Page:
The recording was kindly provided by Dick Daniels W4PUJ/SK.

Enclosed recording of AO-7 from 1977 was kindly provided by K5DZE (DA1EZ at that time). He was located in Pattonville Housing area in Ludwigsburg/Germany and used a Kenwood R599D receiver and a 10m dipole antenna. The recording includes DA2EM calling CQ and making SSB contacts via satellite and various CW signals including YO2BO, PA0BN, G2CIW, OZ1WNO.

This is another recording including the telemetry downlink signal of AO-7 kindly provided by K5DZE. At the time of recording around 1977 Bob used the callsign DA1EZ as he was located in Pattonville Housing area in Ludwigsburg/Germany. He used a Kenwood R599D receiver and a 10m dipole antenna.

Around August 30th 1979 Dave Guimont WB6LLO received the 2m telemetry downlink of AO-7. He kindly provided the enclosed recordings.

Around August 30th 1979 W7FF called CQ via AO-7 in SSB. The 2m downlink signal was recorded and kindly provided by Dave Guimont WB6LLO.

Around August 30th 1979 W6RFX called CQ via AO-7 in CW. The 2m downlink signal was recorded and kindly provided by Dave Guimont WB6LLO.

2m (145.972 MHz) beacon recorded June 24th 2002 1435 UTC by DK3WN

70cm (435.102 MHz) beacon recorded July 14th 2002 1140 UTC by DK3WN

KD4APP calling CQ on June 23rd 2002

QSO on June 23rd 2002, recorded by KD4APP

QSO in Mode B (70cm up, 2m down) on April 2nd 2005 of PA3GUO and DK3SE, recorded by PA3GUO

35 years after its launch, in spring 2009, the RTTY telemetry beacon of AO-7 was active again using the following parameters: 45 Baud, 85 Hz shift, 5 bits per character, no parity bit, 1.5 stop bits . Enclosed audio file was recorded by Mike DK3WN on March 2nd 2009 at 17:05 UTC on 435.105 MHz + - doppler using an FT-736R receiver in CW mode. Mike kindly provides a freeware sound card decoder (you find it on his homepage which is listed in my "links" section).

AO-7 allows intercontinental contacts due to his orbit. On August 13th 2009 at 20:37h UTC PY4ZBZ (in GH70UN Brazil) and ZS2BK (in KF26SB South Africa) had a successful SSB contact. They were 6990 km apart when they used AO-7 in Mode B with a downlink frequency of 145.955 MHz (USB). Recording made and kindly provided by Roland PY4ZBZ.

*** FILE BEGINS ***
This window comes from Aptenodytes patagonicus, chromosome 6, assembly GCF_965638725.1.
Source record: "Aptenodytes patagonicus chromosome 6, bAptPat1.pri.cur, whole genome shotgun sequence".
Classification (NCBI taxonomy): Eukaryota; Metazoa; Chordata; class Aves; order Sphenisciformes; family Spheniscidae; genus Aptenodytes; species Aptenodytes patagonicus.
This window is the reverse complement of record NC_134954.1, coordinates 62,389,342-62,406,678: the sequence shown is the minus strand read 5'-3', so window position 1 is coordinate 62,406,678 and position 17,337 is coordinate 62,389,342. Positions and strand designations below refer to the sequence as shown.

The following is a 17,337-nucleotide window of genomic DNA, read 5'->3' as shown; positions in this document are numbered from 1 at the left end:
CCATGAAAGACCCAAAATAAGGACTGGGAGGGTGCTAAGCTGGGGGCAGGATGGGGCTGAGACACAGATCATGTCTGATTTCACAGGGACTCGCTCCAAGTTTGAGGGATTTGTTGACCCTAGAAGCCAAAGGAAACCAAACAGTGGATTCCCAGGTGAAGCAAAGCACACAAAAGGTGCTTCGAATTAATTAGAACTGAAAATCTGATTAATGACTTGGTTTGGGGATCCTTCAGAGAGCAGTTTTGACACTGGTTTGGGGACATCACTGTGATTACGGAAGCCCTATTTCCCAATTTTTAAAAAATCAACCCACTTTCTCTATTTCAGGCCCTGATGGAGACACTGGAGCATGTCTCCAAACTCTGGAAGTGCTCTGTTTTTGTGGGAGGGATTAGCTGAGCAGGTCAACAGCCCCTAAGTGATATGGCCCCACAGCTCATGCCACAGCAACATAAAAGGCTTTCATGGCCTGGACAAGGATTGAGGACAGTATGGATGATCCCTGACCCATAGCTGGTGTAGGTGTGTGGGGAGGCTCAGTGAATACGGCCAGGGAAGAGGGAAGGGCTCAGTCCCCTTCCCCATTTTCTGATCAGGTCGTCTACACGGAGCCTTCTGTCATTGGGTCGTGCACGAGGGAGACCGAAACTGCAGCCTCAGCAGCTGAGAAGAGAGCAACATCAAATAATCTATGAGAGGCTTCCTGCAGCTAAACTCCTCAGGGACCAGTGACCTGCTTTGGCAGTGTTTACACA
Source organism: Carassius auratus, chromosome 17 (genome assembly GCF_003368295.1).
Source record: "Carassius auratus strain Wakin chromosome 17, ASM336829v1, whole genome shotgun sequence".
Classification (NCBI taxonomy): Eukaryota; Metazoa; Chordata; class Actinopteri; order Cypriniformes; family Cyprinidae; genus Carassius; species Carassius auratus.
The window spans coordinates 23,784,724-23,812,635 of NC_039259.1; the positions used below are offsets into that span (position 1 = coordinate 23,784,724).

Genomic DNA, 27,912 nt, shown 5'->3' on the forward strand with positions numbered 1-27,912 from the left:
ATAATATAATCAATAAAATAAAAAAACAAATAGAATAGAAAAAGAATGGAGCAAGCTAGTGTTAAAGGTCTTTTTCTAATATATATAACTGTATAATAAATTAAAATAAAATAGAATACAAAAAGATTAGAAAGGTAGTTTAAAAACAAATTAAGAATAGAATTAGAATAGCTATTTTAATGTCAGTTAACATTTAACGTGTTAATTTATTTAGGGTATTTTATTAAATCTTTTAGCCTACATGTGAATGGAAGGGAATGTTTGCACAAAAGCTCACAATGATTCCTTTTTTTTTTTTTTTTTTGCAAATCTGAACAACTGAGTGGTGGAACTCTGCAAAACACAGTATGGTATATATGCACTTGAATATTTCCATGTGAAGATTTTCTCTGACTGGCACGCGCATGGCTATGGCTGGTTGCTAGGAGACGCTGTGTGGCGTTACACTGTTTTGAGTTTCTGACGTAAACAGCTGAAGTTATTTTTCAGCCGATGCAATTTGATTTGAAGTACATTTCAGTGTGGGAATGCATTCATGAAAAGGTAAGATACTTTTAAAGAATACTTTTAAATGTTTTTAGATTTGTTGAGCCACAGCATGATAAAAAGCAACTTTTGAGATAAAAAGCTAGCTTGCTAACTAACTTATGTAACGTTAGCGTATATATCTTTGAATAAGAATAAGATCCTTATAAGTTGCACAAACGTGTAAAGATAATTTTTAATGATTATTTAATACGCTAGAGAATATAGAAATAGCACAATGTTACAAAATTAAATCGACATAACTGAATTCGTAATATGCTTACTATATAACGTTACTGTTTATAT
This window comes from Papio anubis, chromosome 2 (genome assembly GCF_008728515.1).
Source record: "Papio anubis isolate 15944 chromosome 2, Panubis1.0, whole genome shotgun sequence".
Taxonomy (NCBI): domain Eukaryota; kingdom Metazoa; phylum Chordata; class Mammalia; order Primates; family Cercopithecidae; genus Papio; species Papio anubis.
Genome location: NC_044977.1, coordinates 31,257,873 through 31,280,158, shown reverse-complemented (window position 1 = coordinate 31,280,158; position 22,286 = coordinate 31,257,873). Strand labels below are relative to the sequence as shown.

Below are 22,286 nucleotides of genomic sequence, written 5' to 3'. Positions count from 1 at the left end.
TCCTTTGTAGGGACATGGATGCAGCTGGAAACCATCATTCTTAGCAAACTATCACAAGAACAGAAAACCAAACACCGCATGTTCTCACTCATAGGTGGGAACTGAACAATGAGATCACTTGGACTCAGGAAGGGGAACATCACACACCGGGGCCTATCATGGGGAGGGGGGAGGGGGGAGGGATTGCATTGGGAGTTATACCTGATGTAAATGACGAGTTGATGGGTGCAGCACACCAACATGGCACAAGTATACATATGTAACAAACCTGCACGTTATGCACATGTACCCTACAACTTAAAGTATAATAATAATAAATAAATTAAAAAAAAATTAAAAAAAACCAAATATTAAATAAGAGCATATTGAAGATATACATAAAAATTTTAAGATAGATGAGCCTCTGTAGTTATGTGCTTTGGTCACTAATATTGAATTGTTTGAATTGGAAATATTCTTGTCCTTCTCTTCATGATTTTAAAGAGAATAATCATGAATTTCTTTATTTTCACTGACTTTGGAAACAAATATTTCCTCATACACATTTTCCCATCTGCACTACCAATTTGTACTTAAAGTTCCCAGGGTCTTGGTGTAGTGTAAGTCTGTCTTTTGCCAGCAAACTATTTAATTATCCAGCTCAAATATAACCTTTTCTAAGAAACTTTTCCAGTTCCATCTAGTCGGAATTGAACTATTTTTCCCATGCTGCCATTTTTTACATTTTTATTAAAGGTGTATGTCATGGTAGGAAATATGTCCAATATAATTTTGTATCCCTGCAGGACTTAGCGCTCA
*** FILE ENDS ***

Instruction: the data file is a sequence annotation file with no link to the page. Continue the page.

Also in 2010 AO-7 was active. Enclosed signal of SV1EE calling CQ in SSB was received and recorded by Patrick Hajagos on September 11th 2010 at 15:27h UTC. Kindly provided by Patrick Hajagos.

On December 30th 2014 at 20:00 UTC Roland PY4ZBZ and Luciano PY5LF managed to have a contact in CW via a cross-satellite link via FO-29 and AO-7. PY5LF transmitted on 432.150 MHz to AO-7 in CW mode. AO-7 retransmitted the CW signal on 145.950 MHz which was received by FO-29. Finally FO-29 retransmitted the signal on 435.850 MHz which was received by PY4ZBZ.Please note that Doppler shift was minimum as the satellite transponders are inversed and thus compensated nicely.Audio recording and spectrogram screenshot kindly provided by Roland PY4ZBZ.

On August 23rd 2013 at 11:20 UTC SQ7DQX called CQ via AO-7. His downlink signal was received, recorded and kindly provided by Francisco EA7ADI.

Picture

Satellite
#NORAD

Description

Launch Date

If you have further recordings from space objects please let me know. I will be happy to add them to my homepage. Many thanks in advance.

Vy 55 & 73 de Matthias DD1US